Step-by-Step Ridge Vent Installation Instructions
The last phase of this project includes cutting through the sheathing at the ridge, fastening down vent material, and nailing down roof-cap shingles.
Ridge vent installation is used to provide cooling along the entire roof deck. Installation is performed from end-to-end and has a low profile to keep the home aesthetically pleasing. A ridge vent installation project will either involve a metal ridge vent or shingle-over vents.
Narrator: Before the ridge vent installation begins, the crew installs pieces of peel-and-stick membrane to patch under the existing felt paper on the adjacent wall. Then, they lap the peel-and-stick, existing felt, and new housewrap over the step and kick-out flashings so that any water hitting the wall is directed onto the roof instead of behind the flashing.
To begin the ridge vent installation, they measure down 3 inches from the top of the ridge and snap a line to cut the opening for the ridge vent. Using a circular saw with a carbide-tip blade, one of the roofers plunges the saw into the ridge at the ends and then follows the chalk line. He stops the cut 6 inches short of the roof edge, as recommended by the ridge-vent manufacturer’s instructions. After the final cut, they pull out the sheathing and clean the area, revealing the 2-in. wide air space on both sides of the ridge.
Now they are ready for the ridge vent.The fiberous material allows hot air to escape the attic and prevents water and insects from getting in. They install it by tacking one end, rolling it out, and centering it on the ridge. Then they nail it along the edge every 6 to 10 inches. When ridge vent installation is performed correctly, the vent increases the home’s energy efficiency and extends the life of the roof.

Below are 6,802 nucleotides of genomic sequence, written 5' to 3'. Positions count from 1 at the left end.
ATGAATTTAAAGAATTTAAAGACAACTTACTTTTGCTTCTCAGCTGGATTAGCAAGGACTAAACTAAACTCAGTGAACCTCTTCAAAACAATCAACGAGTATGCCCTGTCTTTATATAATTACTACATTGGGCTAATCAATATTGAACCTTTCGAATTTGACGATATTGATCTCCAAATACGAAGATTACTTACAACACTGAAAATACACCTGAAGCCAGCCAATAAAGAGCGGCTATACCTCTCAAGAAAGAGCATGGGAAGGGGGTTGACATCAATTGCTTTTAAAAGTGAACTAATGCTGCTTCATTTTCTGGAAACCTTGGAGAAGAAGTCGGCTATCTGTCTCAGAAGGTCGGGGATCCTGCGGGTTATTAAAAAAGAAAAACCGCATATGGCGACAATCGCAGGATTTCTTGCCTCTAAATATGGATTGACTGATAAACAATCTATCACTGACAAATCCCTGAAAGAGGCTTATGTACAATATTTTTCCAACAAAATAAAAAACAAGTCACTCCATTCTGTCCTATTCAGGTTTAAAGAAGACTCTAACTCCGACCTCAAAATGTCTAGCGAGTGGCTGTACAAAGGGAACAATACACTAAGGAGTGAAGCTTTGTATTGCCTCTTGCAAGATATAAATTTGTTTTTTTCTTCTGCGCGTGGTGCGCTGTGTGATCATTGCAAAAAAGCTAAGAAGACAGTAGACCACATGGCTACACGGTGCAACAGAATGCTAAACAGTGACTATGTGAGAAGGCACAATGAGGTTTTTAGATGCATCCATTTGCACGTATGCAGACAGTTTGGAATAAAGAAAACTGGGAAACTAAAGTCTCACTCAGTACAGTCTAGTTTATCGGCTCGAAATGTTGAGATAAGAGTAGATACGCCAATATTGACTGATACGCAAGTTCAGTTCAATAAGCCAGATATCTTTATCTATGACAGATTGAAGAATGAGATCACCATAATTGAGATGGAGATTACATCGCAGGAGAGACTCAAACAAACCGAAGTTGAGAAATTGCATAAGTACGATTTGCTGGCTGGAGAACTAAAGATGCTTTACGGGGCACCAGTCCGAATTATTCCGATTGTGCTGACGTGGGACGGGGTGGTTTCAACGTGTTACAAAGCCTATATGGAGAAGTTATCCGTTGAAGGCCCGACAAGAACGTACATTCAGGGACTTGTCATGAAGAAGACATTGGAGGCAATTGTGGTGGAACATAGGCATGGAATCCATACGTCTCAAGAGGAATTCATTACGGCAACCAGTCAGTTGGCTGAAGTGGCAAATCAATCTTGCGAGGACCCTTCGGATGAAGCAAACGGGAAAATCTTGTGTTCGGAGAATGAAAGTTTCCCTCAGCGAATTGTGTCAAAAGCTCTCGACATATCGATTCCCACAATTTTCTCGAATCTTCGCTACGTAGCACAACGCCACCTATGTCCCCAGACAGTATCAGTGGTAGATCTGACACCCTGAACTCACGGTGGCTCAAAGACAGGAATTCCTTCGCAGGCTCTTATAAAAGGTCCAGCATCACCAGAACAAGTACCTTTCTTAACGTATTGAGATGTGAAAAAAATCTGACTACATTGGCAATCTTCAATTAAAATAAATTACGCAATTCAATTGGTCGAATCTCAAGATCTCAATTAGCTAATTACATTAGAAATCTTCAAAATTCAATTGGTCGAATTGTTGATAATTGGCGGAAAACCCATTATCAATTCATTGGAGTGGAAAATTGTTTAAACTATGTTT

The next step is to cap the ridge. The ridge cap used on this roof comes in 3-ft. shingles which are perforated to be broken into 12-in. squares. Ridge caps should be oriented to face away from prevailing winds. That puts our first cap against the side of the house. They seal the first one with a generous application of roof cement and nail it down. They continue lapping subsequent shingles as they work their way across the ridge. Each cap gets 2 nails per side. These particular caps have an 8-in. exposure, but you should consult your manufacturer’s instructions for your shingle type.
At the end of the ridge, they remove the top layer from the second-to-last cap and nail it in place. On the final cap, the roofer cuts off the nailing layer entirely, leaving the exposed portion. He hand nails it in place using 2-in. roofing nails. Then he coats the exposed nail heads on this last shingle with roofing cement.
With the ridge complete, it’s time to trim the overhanging roof edges. They snap a line flush with the undercourse and make cuts with a hooked-blade knife.
This particular roof has an unusual roof projection that frames an entrance to the backyard. Once that is shingled, this roof is done.
While not all homes require ridge vent installation, you or your roofer may consider adding one during a reroofing project, particularly for an older home with gable vents. Gable vents rarely act as an effective ventilation system on their own, and ridge vent installation will improve energy efficiency. If you’re doing the job yourself, expect to spend less than $150 for material, but ridge vent installation by a roofer will add about $400 to $500 to your roofing project.